A successful manager recognizes arriving at a decisive “yes” or ”no” regarding internal or external requests is not as easy as it was once. As the complexities of global commerce increase and stakeholders are given more power, getting a definitive answer can be a challenge.
“Recalculating.” How many times have you groaned when you heard that word coming from your GPS because you thought you knew the route and the GPS was sending you a different way, or because it meant you had missed a turn and now had to reroute.
But often this recalculation is a positive. The alert to “recalculate” means it’s time to choose a different path. This new path will show you new routes you might otherwise have missed, or reintroduce you to routes you’ve already encountered.
As more and more companies try to connect their social and environmental impacts to the bottom line, measurement and accountability are becoming a standard. One of the ways to accomplish this is by formally accounting for your company’s environmental, social and governance (ESG) impacts and integrating those metrics into the company’s annual financial reports. Dogeared, Inc. decided to formally incorporate ESG standards and transparency into its business by becoming a Certified B Corporation. Given the growing community of B Corporations around the globe, the Center reached out to co-founder, Merlin Clarke, who explained the process of becoming a B Corporation and how it has impacted Dogeared’s corporate citizenship goals.
Panera Bread recently opened a new location in Boston. One of the most striking things about this bakery-cafe is that, unlike its predecessors, there are no cash registers and no prices. Rather, the cafe provides suggested donation amounts and donation bins to collect contributions. This new model is the most recent installation of the Panera Bread Foundation’s non-profit concept: Panera Cares community cafe. Under this innovative model, customers are asked to embrace the notion of shared responsibility and pay what they can. Those who can afford it may donate the suggested amount or more, but those who cannot may donate what they’re able or volunteer their time in exchange for a meal voucher. Either way, the goal is for each person who enters Panera Cares to eat with dignity.
Over the past 25 years, Fannie Mae’s Help the Homeless (HTH) program has raised awareness and $100 million for nonprofit beneficiaries working to prevent and end homelessness. Each year, tens of thousands of people get involved in the HTH program by participating in community walks, making a donation, being a sponsor, or volunteering their time to support organizations dedicated to serving homeless people.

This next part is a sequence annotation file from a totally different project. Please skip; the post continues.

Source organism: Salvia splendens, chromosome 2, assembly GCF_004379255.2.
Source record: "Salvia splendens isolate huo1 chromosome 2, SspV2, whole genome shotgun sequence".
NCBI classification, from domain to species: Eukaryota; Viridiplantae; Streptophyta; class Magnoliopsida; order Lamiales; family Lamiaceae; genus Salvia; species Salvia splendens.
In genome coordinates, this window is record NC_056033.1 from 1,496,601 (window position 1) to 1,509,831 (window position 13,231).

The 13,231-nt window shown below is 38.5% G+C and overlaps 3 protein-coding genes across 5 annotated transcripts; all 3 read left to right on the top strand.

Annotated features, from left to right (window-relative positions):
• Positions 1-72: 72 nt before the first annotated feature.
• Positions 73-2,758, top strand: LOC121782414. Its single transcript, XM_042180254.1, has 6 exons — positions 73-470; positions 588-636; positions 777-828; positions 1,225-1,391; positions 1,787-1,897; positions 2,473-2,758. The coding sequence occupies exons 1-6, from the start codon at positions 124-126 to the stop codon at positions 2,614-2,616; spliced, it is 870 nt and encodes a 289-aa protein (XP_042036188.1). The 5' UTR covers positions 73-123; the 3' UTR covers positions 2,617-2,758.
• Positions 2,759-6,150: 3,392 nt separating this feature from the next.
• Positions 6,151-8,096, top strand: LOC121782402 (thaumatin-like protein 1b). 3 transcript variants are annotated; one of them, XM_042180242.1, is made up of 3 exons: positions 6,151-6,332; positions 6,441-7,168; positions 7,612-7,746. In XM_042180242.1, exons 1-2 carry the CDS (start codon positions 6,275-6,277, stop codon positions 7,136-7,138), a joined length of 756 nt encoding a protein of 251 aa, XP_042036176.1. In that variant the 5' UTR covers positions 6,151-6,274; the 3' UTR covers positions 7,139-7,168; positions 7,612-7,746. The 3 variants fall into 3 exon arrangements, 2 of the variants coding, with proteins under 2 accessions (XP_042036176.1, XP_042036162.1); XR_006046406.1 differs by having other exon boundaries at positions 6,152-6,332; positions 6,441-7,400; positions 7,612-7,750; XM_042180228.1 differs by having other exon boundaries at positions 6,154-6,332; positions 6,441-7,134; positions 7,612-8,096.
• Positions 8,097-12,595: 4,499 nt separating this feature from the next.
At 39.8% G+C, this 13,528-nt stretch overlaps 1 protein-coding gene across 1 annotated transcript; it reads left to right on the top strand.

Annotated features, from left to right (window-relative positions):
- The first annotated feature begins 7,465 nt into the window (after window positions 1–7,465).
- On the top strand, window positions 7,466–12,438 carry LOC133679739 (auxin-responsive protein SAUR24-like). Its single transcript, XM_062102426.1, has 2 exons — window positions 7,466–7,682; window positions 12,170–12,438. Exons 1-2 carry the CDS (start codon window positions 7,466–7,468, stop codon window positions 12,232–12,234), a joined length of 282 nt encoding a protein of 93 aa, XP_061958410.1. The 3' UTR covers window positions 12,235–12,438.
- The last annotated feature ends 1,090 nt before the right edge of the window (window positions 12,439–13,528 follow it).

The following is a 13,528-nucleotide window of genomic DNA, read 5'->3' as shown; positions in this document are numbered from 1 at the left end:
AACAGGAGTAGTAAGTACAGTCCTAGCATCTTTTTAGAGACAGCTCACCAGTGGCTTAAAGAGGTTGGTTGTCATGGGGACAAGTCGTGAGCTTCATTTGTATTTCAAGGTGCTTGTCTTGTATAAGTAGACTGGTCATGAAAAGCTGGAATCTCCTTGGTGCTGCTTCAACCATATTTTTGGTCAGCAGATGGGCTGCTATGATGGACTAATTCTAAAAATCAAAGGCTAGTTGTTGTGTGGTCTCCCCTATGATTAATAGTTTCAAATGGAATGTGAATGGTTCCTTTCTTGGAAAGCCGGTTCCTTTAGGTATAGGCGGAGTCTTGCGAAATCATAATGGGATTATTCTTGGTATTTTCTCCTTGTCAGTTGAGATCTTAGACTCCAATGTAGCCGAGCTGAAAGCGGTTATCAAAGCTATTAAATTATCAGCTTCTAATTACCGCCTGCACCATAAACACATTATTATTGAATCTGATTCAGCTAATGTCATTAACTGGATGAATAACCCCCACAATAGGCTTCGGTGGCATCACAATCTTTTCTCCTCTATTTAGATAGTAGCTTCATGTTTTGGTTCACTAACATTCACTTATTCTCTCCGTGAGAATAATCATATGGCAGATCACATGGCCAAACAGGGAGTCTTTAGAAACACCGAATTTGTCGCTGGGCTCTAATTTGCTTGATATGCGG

Maintaining strong relationships with suppliers is an important way to ensure corporate citizenship is integrated throughout a company’s operations. Corporations can be held accountable for their supply chains, and thus, should select and manage suppliers carefully. Sanofi, a diversified health care provider, is dedicated to developing a diverse supplier base that brings value to the business as well as the communities in which it operates. This priority led to the development of the Supplier Diversity Initiative at Sanofi. Kathleen Castore, Head of Supplier Diversity & Sustainability, recently shared some concrete advice and insights into Sanofi’s Supplier Diversity Initiative.
First Niagara is committed to community investment and development as a part of its corporate giving platform. Its primary focus areas are supporting youth and education initiatives. Both of these areas are the focal points of First Niagara’s signature program, Mentoring MattersSM.
Mentoring Matters is First Niagara’s company-wide, charitable giving program that provides monetary and employee volunteer support to exemplary mentoring organizations. Established in 2007, the program connects First Niagara with innovative mentoring program providers throughout the bank’s primary service areas in New York, Pennsylvania, Connecticut and Massachusetts. In 2012, First Niagara awarded nearly $1 million to 33 impactful organizations through the 2012-2013 Mentoring Mattersgrant program.
Finite resources of time, support, and the almighty dollar can leave citizenship and sustainability departments searching for solutions. How can we do more with less? Can we afford to strive for the impacts we want? What are the priorities?